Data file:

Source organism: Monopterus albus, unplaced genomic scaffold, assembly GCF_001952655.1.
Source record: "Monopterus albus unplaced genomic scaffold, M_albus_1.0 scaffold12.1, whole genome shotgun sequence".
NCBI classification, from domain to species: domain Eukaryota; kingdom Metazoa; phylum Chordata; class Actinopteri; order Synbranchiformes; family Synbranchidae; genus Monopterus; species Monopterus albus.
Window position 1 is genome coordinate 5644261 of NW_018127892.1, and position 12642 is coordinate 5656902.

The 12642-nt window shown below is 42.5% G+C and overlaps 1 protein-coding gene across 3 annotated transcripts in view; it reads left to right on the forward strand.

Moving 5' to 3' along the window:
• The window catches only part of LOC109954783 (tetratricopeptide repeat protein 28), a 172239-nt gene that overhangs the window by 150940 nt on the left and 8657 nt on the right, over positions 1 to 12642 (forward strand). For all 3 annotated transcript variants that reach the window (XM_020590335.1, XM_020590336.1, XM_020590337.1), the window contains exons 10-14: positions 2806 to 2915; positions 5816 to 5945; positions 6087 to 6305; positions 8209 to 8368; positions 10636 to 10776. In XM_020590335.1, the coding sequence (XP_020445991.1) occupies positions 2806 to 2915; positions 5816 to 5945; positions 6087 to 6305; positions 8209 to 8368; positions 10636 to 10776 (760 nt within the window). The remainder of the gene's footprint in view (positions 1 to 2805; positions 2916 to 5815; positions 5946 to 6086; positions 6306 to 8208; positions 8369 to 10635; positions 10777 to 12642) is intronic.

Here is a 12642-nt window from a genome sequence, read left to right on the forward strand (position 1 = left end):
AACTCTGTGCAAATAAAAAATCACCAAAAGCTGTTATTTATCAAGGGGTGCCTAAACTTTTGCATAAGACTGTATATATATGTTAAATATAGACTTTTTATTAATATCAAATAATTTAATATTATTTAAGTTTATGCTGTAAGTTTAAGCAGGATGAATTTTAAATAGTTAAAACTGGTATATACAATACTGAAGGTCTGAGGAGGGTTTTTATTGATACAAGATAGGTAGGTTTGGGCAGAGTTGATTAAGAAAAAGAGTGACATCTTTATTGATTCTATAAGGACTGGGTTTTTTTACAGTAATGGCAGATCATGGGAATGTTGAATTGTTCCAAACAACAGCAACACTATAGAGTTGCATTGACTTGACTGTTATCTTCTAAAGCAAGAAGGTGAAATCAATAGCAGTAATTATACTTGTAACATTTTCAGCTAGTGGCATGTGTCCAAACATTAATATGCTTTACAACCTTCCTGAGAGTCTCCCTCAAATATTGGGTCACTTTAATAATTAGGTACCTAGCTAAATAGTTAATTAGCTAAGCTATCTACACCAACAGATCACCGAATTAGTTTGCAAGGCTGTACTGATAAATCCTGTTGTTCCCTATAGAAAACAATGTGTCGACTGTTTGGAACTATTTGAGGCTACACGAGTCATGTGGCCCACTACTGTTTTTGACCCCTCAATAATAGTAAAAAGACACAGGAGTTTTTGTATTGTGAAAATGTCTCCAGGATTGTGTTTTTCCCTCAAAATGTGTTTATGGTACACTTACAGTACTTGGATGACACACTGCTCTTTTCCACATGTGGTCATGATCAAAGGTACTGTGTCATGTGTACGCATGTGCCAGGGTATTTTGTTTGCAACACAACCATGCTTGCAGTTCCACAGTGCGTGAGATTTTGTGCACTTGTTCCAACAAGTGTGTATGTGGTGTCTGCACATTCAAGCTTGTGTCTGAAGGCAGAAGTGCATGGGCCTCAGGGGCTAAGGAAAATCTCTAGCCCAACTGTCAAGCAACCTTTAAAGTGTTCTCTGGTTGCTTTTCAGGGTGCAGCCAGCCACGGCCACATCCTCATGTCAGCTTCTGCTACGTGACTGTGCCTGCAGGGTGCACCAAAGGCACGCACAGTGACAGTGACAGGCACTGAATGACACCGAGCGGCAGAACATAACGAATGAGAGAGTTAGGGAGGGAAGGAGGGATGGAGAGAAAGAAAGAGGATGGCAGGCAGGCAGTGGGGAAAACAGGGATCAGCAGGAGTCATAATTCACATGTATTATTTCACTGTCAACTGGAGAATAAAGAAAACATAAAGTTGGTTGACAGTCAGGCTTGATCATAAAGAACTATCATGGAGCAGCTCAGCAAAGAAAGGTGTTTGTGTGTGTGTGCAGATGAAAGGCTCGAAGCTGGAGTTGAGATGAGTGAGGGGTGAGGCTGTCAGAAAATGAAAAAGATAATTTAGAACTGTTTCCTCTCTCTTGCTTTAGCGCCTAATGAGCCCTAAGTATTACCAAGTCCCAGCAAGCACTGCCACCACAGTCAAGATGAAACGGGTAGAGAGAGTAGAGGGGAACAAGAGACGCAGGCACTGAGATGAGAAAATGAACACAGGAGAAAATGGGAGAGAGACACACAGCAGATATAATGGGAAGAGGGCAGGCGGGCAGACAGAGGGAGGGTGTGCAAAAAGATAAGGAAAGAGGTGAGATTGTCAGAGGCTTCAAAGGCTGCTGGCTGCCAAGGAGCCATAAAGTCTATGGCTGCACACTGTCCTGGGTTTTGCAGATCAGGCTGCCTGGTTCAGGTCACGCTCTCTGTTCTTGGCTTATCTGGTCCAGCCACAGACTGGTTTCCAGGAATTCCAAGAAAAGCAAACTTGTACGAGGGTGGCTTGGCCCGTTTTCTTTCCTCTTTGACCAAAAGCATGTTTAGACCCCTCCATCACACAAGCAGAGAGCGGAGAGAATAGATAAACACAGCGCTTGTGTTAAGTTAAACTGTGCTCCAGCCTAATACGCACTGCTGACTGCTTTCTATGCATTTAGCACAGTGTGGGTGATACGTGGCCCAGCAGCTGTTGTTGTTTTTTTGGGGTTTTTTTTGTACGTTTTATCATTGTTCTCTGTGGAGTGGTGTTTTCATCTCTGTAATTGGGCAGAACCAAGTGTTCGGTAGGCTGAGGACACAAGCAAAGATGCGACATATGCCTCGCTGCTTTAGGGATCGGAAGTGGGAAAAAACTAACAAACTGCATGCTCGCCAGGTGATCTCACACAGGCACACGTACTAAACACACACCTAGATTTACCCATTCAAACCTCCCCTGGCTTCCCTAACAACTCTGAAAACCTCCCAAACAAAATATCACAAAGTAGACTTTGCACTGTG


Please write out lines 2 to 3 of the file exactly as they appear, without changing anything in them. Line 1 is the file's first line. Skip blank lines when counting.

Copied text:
Source record: "Monopterus albus unplaced genomic scaffold, M_albus_1.0 scaffold12.1, whole genome shotgun sequence".
NCBI classification, from domain to species: domain Eukaryota; kingdom Metazoa; phylum Chordata; class Actinopteri; order Synbranchiformes; family Synbranchidae; genus Monopterus; species Monopterus albus.